Open Access
Volume 25, 2018
Article Number 59
Number of page(s) 9
Published online 26 November 2018

© M.A. Dario et al., published by EDP Sciences, 2018

Licence Creative CommonsThis is an Open Access article distributed under the terms of the Creative Commons Attribution License (, which permits unrestricted use, distribution, and reproduction in any medium, provided the original work is properly cited.


Trypanosoma cruzi is transmitted by blood sucking insects termed triatomines. Triatomines belong to the subfamily Triatominae, of which over 130 species are considered as potential T. cruzi vectors [21, 31]. In Brazil, 52 species and three genera: Triatoma, Panstrongylus, and Rhodnius, are registered as causing parasite transmission. Triatomine distribution is related to the overlap of their habitat with human colonization in areas with natural Brazilian Cerrado and Caatinga biomes, whereas Atlantic rainforest fragment areas generally do not present foci of triatomine domiciliation [20].

According to the Instituto de Pesquisas da Mata Atlântica [27], during the last century, the Espírito Santo state (ES) Atlantic rainforest fragment was devastated by wood exploitation and agricultural activities, with only 8.15% of the natural vegetal cover still remaining. Seven triatomine species are currently reported to occur in this region: Cavernicola pilosa Barber, 1937, Rhodnius domesticus Neiva & Pinto, 1923, Panstrongylus diasi Pinto & Lent, 1946, Panstrongylus geniculatus (Latreille, 1811), Panstrongylus megistus (Burmeister, 1835), Triatoma tibiamaculata (Pinto, 1926), and Triatoma vitticeps (Stal, 1859). Although these species present sylvatic habits [21, 56], adults are captured by human dwellers inside residences in rural areas, mostly from the ES state mountainous region [30], and Tr. vitticeps have been found colonizing human dwellings [57, 58]. In this context, Tr. vitticeps constitutes the main captured species, representing high T. cruzi natural infection rates [17, 56, 60].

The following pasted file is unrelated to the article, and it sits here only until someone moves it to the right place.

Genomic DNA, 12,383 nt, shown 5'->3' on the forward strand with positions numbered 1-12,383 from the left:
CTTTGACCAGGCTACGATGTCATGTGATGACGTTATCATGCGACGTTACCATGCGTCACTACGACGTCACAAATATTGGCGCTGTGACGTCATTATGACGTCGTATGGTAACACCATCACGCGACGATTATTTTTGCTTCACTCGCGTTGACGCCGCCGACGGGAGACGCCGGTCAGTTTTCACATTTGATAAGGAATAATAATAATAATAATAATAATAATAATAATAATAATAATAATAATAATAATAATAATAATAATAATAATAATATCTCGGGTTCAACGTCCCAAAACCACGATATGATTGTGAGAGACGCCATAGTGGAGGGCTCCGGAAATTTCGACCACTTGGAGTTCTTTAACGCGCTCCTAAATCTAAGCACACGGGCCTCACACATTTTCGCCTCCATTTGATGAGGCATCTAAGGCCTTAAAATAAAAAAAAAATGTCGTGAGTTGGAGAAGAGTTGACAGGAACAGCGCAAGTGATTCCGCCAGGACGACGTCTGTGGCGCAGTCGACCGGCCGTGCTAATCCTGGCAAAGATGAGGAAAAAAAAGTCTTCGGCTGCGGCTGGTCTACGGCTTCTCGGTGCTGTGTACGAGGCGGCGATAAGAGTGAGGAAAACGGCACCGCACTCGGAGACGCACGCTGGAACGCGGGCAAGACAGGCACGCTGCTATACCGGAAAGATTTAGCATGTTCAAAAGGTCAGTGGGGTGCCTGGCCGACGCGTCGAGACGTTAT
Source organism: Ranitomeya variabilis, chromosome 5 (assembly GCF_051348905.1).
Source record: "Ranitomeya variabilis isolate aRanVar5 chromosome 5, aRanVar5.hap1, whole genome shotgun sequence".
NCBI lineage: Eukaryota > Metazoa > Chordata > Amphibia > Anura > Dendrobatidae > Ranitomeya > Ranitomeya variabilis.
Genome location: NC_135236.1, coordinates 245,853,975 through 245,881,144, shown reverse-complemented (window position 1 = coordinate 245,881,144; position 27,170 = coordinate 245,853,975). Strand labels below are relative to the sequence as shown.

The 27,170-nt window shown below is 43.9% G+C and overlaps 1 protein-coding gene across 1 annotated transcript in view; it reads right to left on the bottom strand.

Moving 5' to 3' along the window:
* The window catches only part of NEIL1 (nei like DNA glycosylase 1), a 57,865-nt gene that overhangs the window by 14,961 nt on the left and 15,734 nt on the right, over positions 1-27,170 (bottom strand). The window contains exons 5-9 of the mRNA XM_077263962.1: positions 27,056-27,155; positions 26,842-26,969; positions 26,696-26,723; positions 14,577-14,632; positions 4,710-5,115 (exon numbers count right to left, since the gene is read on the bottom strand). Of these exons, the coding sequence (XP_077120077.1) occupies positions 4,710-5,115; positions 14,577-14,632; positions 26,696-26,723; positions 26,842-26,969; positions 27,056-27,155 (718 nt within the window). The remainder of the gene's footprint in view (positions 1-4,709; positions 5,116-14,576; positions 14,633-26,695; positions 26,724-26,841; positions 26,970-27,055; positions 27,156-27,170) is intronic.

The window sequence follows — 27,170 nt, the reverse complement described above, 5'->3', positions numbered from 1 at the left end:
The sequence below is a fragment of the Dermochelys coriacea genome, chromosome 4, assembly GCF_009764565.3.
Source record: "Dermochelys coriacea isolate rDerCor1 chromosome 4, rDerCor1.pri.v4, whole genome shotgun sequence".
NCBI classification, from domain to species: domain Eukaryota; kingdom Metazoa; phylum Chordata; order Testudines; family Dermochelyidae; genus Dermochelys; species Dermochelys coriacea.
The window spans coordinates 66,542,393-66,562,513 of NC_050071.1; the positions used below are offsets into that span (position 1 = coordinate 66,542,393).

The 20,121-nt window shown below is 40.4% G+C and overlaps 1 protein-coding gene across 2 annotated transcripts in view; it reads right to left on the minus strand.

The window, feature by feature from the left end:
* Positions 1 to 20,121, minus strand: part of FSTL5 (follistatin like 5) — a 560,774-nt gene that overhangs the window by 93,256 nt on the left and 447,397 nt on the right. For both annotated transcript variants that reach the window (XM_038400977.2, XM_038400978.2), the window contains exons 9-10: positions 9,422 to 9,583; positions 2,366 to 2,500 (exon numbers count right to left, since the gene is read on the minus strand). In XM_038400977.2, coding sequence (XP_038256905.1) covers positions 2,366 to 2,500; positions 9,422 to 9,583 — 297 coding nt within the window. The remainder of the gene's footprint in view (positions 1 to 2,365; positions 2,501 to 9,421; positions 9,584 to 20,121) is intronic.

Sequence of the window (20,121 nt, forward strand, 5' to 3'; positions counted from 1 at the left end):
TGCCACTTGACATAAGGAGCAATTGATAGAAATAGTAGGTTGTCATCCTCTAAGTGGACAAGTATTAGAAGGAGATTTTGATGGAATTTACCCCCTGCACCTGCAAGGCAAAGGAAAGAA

Serological inquiry in ES state showed a low prevalence (0.019%) of Chagas disease (CD) [4, 61], consistent with the ineffectiveness of Tr. vitticeps to act as a vector through the contaminative route, as adult specimens eliminate their excreta late after their blood meal [57]. Nevertheless, as adult specimens are constantly invading residences, the potential contact with humans includes the risk of parasite transmission by other routes, such as oral transmission. No studies have yet been performed regarding the T. cruzi population circulating in triatomine species from ES state, reinforcing the idea that little information is available related to the T. cruzi populations in non-endemic areas [64]. Accordingly, the aim of this study was to investigate the T. cruzi populations that are present in the triatomine species that invaded residences in rural areas of ES state, which will provide a better understanding of the transmission dynamics of the parasite in the area.

Materials and methods

Study area

ES state is located along the southeastern coast of Brazil, encompassing 78 municipalities in a 46.095 km2 area. The municipalities are grouped into four macro regions (Metropolitana, Norte, Central, and South) and ten micro regions (Metropolitana, Central Serrana, Sudoeste Serrana, Litoral Sul, Central Sul, Caparaó, Rio Doce, Centro-Oeste, Nordeste, and Noroeste). The state covers the Atlantic rainforest central corridor, which comprises one of the main dense forest areas inside this biome [30].

Triatomine capture

ES health agents were trained and instructed to visit rural area residents, teaching them to recognize, capture and preserve the triatomines that invaded their residences, as well as to handle the insects in an approved manner to avoid accidents. Upon capture of a triatomine by an individual in their residence, the insect was taken to a health center nearby or the municipality health agents were contacted to retrieve the triatomines from the residence.

The triatomine species from different localities within ES state collected by residents were delivered by municipality health agents to Núcleo de Entomologia e Malacologia from Secretaria de Estado da Saúde do Espírito Santo (NEMES – SESA/ES), located at Departamento de Patologia, Centro Ciências da Saúde, Universidade Federal do Espírito Santo (CCS/UFES), between June 2010 and May 2012. The collection of all the triatomines received was catalogued.

Triatomine identification, examination, and intestinal content inoculation in mice

Triatomine identification was performed according to Lent and Wygodzinsky [31]. The insect digestive tract was dissected using forceps and scissors. The intestinal contents were diluted in saline solution (0.85%) and examined using an optical microscope to examine flagellate forms similar to T. cruzi. Upon positive results, the intestinal content was inoculated into Swiss albino mice by the intraperitoneal route. To confirm parasitemia by T. cruzi, the mice were examined every 15 days to observe the presence of trypomastigote bloodstream forms. The animals were examined up to the 60th day. In case of positivity in blood or negativity after the 60-day period, the animals were sacrificed using methods recommended by the Universidade Federal do Espírito Santo Animal Ethics Committee (pentobarbital sodium 40 mg/kg; intraperitoneal route).